With winds clocked between 50 and 80 mph this past weekend, you know it is time to prepare for winter. This early winter tornado event has gardeners scrambling to clear debris and if you haven’t prepared your landscape for winter, now is the time.
Many of your flowering and evergreen shrubs need some protection from the wind during the winter months. If you have just a few shrubs, you can try spraying them with a winter waxy spray to help keep the moisture sealed in the leaves. It is almost like lip balm for your plants.
It is simple to apply, but doesn’t last the whole season. You may need to apply this more than one time before spring. It also doesn’t protect branches from breaking in strong winds.
Wrapping each shrub with burlap helps keep the wind from drying out the leaves. It also helps keep the plant strong under the weight of heavy snow and ice.
It only takes a few steps, but can take more time than just squirting a little waxy spray on the leaves. Wrap each bush or line of bushes with burlap supported by stakes. Start by pounding at least three stakes in the ground around smaller shrubs. If you have a wide shrub, you will need more stakes. Focus on protecting the shrubs that face the south since they will be getting the brunt of the north wind. Secure a sheet of burlap around the stakes, being careful not to wrap it too tightly. Burlap works best because it will let a little air flow through to help any moisture evaporate, but still blocks most of the harsh wind.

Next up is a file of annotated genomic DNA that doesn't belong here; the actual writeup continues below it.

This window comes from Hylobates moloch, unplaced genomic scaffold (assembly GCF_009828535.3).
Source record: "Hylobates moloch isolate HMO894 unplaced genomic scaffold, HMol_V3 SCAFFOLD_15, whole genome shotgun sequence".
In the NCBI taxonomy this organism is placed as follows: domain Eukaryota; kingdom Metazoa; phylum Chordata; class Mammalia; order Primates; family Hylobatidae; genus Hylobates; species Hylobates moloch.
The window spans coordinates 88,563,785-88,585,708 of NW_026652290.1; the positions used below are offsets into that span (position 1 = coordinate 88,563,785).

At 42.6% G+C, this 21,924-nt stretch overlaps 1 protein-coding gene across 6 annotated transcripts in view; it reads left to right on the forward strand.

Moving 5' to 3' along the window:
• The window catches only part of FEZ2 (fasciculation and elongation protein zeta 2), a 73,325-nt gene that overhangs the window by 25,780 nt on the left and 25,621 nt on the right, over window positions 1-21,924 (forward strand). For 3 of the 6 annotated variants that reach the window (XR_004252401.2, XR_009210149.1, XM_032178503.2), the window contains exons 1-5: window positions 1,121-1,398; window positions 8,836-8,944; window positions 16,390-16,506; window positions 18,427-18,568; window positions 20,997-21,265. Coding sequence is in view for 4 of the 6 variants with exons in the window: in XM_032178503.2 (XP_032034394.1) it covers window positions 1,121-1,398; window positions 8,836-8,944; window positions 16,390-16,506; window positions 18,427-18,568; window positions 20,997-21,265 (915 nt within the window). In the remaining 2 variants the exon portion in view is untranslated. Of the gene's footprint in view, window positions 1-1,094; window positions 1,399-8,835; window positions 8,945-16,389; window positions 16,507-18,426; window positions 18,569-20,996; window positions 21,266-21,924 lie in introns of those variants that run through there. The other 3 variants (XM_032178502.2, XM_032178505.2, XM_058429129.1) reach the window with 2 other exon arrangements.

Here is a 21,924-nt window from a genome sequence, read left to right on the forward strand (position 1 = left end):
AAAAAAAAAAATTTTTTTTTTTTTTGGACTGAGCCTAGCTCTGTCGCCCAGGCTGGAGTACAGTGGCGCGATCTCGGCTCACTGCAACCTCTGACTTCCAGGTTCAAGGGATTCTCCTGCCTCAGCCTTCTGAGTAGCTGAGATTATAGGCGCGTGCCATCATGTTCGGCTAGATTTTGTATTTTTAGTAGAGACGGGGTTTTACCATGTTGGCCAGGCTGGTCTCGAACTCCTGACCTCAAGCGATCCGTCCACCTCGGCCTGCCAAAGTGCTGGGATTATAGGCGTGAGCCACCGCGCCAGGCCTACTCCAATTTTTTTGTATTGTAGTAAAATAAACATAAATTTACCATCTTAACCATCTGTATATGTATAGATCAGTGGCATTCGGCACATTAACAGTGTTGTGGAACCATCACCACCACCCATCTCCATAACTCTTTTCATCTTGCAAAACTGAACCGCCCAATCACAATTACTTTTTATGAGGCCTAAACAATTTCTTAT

Eye on the ball
Your plants need the most protection from thawing and refreezing, so you need to keep your eye on the rootball. The roots need to stay cold and frozen. Insulation will do the trick. Keep a three to five inch layer of mulch around your plants after the ground is frozen. If you toss it around your plants after the ground is frozen, it will help keep them frozen.
Protect the root and stem of your prize roses with insulation in the form of a bag of compost. Dump a three-inch layer around the base of each rose and it will keep the frozen roots frozen.
You may think the ground is too hard to soak up moisture, but that’s not true. Give your plants a good supply of moisture before the ground freezes to hold them over for the winter.
Contact Kelly Heidbreder at email@example.com